976 total views
Lancaster University Debating Union hosted their first public debate of the academic year on Thursday Week 4, on the motion “This house believes that austerity works”. The Union invited esteemed guests to speak; Mark Littlewood and Paul Ormerod spoke in proposition of the motion, whilst Stewart Wood and Michael Burke argued in opposition. The Union hosted a pre-debate vote reporting 32 for, 45 against, and 28 abstaining from the motion.
In his opening speech to propose the motion, Littlewood defined austerity as “seeking to live within your means, or more particularly, the government [seeking] to live within its means that it finds by taxation”, suggesting that the government and banks were to blame for the economic crash, as they were spending £160billion per year, more than incoming. Littlewood went on to discuss governmental schemes to raise national income from tax, juxtaposing the economic attitudes of the governments of Greece and Germany before concluding that “not only that austerity works, but it is a mathematical necessity […] if [society] doesn’t make it work, you are doing your future children and grandchildren a great disservice.”
Stuart Wood opposed this motion, arguing that “austerity is part of a package that phenomenally damaging to our country”, suggesting that austerity is a choice, not something that is inescapable. He acknowledged the claim that Labour government spending caused the crash, but dismissed it arguing instead, Labour spending just made the issue of austerity more exposed, and in fact economic, social, and political factors were affecting austerity. Wood highlighted that England has a historic problem of low wages for low skilled jobs, and a failure to address welfare issues, whilst arguing that an important generational shift of the “knowledge your children will be better off has been shattered” as a social result of austerity.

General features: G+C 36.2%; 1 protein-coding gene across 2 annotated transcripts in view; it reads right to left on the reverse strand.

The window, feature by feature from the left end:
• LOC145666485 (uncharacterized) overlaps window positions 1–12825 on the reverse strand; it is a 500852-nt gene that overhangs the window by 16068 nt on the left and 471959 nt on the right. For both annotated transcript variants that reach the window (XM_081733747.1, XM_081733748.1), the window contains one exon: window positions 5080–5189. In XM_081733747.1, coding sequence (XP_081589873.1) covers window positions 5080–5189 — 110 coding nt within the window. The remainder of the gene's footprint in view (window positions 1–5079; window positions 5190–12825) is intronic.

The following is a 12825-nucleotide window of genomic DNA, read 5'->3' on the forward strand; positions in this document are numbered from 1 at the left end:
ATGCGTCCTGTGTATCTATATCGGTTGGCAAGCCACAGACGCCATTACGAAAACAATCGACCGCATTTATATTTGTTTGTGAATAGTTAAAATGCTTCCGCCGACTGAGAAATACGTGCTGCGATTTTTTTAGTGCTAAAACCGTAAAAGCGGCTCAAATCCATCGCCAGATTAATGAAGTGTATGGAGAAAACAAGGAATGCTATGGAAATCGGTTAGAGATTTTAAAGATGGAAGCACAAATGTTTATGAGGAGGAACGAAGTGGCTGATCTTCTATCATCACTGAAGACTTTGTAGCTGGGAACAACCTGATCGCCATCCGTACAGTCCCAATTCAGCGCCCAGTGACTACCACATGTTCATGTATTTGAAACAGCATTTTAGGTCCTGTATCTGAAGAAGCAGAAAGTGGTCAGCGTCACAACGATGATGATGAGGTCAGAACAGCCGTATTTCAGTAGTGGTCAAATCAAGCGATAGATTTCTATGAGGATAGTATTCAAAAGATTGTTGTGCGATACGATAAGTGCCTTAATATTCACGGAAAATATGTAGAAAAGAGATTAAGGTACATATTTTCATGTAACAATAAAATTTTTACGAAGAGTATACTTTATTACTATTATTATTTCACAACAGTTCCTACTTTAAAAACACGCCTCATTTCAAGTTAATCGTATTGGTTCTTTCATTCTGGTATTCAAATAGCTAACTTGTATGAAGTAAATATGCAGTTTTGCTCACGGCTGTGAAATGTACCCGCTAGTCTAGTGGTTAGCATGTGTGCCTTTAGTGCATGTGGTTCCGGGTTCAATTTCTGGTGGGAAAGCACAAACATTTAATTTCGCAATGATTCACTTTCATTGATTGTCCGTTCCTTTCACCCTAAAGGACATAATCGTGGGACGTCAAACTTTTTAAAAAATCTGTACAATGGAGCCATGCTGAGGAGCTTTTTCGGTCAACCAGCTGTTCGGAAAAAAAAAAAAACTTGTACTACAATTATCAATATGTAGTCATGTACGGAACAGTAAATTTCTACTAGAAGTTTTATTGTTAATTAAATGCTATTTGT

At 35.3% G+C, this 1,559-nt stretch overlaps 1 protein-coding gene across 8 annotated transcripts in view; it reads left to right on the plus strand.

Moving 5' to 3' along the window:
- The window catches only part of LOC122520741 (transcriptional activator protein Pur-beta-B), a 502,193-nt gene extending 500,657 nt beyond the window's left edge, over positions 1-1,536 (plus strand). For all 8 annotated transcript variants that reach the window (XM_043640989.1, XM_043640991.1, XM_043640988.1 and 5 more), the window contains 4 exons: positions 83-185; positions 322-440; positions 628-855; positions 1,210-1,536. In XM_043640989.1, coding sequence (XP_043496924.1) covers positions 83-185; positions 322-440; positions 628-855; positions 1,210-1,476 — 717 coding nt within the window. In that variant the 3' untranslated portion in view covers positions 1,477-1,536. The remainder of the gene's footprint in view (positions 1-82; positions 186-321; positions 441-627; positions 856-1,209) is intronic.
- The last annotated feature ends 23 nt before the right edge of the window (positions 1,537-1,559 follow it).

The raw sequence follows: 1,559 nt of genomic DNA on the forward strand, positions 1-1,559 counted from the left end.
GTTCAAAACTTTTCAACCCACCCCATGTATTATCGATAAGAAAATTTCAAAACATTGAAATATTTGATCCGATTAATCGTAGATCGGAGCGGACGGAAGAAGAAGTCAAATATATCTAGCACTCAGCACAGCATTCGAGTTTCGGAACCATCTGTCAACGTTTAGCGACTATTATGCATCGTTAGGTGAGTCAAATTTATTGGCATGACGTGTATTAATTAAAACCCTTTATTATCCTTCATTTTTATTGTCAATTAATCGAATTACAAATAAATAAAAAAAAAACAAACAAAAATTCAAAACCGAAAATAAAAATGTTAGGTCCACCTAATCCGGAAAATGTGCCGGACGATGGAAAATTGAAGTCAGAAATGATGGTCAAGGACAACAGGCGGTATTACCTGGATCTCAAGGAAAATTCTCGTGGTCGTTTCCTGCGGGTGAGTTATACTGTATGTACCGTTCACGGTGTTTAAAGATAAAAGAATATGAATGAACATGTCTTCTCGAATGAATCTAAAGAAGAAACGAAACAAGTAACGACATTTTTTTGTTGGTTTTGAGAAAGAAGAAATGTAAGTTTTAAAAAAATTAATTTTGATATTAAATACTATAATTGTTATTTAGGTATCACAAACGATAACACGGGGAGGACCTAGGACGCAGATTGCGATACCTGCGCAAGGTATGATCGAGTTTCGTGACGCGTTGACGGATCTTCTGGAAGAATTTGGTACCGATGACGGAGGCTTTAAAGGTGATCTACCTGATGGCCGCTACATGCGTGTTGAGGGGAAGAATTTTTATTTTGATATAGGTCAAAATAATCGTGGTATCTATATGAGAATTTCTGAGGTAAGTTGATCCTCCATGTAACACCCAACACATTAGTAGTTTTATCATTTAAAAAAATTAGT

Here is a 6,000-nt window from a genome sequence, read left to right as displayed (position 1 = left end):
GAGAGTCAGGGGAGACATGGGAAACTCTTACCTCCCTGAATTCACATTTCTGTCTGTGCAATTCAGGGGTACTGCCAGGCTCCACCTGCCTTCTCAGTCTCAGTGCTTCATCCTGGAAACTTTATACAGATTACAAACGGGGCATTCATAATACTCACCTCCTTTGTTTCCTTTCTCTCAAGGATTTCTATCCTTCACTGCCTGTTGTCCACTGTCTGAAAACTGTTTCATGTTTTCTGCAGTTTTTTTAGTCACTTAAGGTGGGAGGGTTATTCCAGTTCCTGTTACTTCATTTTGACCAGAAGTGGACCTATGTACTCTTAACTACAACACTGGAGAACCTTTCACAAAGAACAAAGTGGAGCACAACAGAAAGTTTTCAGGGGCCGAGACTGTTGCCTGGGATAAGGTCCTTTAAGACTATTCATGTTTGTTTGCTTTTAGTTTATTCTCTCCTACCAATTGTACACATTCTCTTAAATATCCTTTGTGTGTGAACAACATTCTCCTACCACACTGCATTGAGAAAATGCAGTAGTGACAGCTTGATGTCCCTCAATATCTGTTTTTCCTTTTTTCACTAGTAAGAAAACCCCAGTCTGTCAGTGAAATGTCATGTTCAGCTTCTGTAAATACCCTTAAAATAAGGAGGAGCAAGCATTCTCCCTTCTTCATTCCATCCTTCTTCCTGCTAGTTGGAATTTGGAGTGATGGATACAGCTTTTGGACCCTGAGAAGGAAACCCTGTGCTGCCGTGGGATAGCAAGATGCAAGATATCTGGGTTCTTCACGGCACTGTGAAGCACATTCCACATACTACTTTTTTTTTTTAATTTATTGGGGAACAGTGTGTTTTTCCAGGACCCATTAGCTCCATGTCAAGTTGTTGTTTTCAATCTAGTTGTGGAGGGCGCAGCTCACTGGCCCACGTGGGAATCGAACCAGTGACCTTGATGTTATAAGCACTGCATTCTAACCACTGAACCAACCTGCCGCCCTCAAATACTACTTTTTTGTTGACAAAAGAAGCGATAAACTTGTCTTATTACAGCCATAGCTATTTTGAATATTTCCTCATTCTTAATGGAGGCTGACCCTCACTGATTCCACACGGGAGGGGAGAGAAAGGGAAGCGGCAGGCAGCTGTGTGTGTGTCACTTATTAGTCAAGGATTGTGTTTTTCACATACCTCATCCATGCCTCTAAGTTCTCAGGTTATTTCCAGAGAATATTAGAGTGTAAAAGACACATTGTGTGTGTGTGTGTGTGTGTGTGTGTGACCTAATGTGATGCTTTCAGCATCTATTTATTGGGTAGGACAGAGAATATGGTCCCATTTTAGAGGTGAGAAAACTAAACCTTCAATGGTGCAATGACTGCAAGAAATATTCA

Paul Ormerod continued to argue in favour of the proposition as he highlighted scientific evidence to support claims of austerity’s effectiveness as both main parties of the Coalition government agree on a “need to control in a serious way, government debt and government spending”, whilst acknowledging that this would take a long time to overcome as it would require different sects of the economy to readjust their assets. Ormerod argued that if interest rates were to rise by up to 8% as they have done previously, abandoning austerity would be a “very serious mistake” as “a country’s standards of living are ultimately determined by the economy”.
Michael Burke, concluded the debate by opposing the motion, calling upon the audience to evaluate their personal experience with austerity, suggesting there is plenty of money in the economy, “just in the hands of [various corporations] who refuse to spend it” rather than the individuals. Burke proposed that there is in fact an alternative to austerity, which is investment by the state, and he said that “it was the state that bailed out the private sector [of the financial crisis], and it’s the state that can provide an alternative to austerity”.
Members of the audience were invited to ask the speakers questions relating to their arguments, which proved popular. The Union then hosted a second, post-debate vote to find out whether the speakers had any lasting effect on the audience’s views, and found 42 for, 62 against, and 12 abstaining from the motion. LU Debating Union President Luke Parchment described the debate as “a great success and […] well received”, and praised the guest speakers as “incredibly persuasive in presenting their cases, as shown by the fact that they had both increased their vote totals”. LU Debating Union plan many more debates in the run up to the General election later this year.